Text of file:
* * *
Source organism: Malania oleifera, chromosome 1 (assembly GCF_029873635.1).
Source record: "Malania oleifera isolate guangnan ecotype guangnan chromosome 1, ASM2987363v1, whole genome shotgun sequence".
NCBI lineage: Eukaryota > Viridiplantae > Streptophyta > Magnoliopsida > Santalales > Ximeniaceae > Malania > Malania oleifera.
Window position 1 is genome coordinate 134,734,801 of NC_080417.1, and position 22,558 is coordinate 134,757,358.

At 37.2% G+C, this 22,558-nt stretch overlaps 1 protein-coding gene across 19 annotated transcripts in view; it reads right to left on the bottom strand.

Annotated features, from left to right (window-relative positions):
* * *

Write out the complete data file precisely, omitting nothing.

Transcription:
Source organism: Malania oleifera, chromosome 1 (assembly GCF_029873635.1).
Source record: "Malania oleifera isolate guangnan ecotype guangnan chromosome 1, ASM2987363v1, whole genome shotgun sequence".
NCBI lineage: Eukaryota > Viridiplantae > Streptophyta > Magnoliopsida > Santalales > Ximeniaceae > Malania > Malania oleifera.
Window position 1 is genome coordinate 134,734,801 of NC_080417.1, and position 22,558 is coordinate 134,757,358.

At 37.2% G+C, this 22,558-nt stretch overlaps 1 protein-coding gene across 19 annotated transcripts in view; it reads right to left on the bottom strand.

Annotated features, from left to right (window-relative positions):